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Sustainable Saturdays: Yes, You Can: Gardening In Small Spaces

Reported by foodem.com, the online wholesale food marketplace-

Sustainable agriculture is all about eating locally, supporting small businesses and family farms, and using in-season produce. Cultivating a garden in your own home is a way to achieve all of this.

Not everyone, however, has a big backyard filled with fertile soil and sunlight. What about those of us who live in apartments, homes with limited yard space, or areas with poor soil? Are we excluded from the wonderful realm of home gardening? Of course not!

There are many options for the “turf-challenged.”

Potted Plants

This option works best if you have a small balcony or porch, but no yard. As long as a healthy amount of sunlight hits the area and you water the plants regularly, there are several kinds of fruits and vegetables that will thrive in outdoor pots. If weather conditions become too harsh, these plants will do well even if you bring them inside and place them in a sunny spot.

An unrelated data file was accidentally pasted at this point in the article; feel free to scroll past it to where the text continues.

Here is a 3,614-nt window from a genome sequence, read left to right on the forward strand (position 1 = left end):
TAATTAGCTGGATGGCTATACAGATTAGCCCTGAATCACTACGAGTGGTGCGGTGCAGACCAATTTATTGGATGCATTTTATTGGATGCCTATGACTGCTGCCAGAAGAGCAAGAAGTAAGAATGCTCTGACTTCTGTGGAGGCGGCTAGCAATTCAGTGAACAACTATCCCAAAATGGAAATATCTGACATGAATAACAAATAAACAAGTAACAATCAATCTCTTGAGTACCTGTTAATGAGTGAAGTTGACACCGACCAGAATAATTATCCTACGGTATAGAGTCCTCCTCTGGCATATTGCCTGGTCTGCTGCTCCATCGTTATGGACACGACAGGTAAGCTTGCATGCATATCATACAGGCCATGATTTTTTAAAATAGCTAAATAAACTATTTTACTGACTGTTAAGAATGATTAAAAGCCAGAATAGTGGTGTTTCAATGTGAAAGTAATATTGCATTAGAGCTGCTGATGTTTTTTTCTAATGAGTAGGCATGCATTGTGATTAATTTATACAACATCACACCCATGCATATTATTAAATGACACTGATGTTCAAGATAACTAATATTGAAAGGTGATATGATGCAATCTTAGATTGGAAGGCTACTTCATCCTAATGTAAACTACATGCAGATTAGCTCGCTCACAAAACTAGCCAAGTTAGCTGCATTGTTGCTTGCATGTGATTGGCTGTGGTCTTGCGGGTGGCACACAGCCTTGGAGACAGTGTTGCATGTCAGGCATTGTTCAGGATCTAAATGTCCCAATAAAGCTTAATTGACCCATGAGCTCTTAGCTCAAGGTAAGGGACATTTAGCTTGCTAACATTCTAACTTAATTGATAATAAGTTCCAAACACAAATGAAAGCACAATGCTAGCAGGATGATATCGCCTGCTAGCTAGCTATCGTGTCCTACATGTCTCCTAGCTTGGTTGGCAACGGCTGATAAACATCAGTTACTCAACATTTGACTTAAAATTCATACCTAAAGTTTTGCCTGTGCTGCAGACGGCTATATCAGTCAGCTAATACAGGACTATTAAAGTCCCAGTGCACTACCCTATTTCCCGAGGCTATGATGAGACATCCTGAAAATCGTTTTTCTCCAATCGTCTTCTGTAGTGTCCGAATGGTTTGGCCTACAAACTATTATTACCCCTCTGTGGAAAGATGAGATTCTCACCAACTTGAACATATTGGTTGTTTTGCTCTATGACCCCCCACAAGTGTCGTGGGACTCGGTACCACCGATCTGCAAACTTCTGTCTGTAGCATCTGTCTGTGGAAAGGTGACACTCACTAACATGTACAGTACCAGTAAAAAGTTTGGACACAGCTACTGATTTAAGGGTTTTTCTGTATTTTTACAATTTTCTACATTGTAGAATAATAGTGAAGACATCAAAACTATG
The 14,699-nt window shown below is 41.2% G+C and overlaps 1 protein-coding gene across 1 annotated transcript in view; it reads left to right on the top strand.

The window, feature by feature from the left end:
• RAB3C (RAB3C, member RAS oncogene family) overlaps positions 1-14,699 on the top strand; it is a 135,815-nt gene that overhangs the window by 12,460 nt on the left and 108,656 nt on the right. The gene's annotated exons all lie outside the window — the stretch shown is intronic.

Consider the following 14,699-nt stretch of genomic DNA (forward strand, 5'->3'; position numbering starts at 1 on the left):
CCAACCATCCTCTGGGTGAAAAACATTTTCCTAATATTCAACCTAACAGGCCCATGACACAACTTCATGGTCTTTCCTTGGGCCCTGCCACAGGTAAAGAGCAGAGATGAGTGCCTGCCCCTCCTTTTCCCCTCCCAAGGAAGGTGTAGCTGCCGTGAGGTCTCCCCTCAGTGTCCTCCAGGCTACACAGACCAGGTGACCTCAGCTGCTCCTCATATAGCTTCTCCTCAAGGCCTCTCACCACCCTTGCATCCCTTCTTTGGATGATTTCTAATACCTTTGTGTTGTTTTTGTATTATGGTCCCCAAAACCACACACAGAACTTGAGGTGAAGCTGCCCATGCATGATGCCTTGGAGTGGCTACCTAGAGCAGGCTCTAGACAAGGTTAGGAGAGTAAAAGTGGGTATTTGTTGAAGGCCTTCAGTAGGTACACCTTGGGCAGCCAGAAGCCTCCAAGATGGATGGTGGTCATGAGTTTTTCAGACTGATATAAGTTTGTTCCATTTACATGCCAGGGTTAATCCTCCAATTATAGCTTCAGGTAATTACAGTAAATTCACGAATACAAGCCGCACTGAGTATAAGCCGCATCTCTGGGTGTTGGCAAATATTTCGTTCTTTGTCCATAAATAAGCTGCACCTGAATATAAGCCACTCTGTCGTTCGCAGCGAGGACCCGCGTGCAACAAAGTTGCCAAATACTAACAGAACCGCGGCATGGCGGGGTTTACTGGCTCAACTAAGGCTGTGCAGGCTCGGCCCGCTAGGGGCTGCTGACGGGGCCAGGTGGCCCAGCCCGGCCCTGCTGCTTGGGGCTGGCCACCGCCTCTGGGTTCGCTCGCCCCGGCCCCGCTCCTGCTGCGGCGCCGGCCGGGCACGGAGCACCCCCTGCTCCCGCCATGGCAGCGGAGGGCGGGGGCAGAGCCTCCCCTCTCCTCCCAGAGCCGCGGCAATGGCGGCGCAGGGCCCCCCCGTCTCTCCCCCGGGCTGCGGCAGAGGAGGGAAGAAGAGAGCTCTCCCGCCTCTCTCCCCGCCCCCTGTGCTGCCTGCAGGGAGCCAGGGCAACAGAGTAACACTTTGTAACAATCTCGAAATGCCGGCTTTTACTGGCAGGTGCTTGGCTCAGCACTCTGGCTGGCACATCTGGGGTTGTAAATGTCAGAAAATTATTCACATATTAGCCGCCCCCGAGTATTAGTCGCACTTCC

Best bets for potted plants: Leaf Lettuce, Strawberries, Blueberries, Tomatoes

Window boxes

You may now be thinking, “Okay that all sounds great, but I don’t even have a balcony!” Don’t worry, there is an option for you: window planters! These are small, but as long as you choose the right varieties of fruits and vegetables, they can be just the right fit. Choose a window that gets plenty of sun, and preferably located in a spot where you’ll see it often and remember to water it.

Best bets for window boxes: Cherry Tomatoes, Herbs, Small Carrots, Berries

Plots in a community garden

Now, what can you do if your windows don’t open, or you don’t get any sunlight on your windows, or you want to grow larger fruits and vegetables? There is still hope for you yet. Check to see if there are community gardens in your city. These gardens are plots of lands shared by several people. They may have common areas as well as individually owned plots. Even if you live in a big city, there is a good chance that community gardens exist in unconventional urban spaces, such as abandoned lots or rooftops.

Best bets for community gardens: Potatoes, Carrots, Squash, Eggplant, Broccoli

(Photo Source)

(Additional Sources 1, 2, 3)

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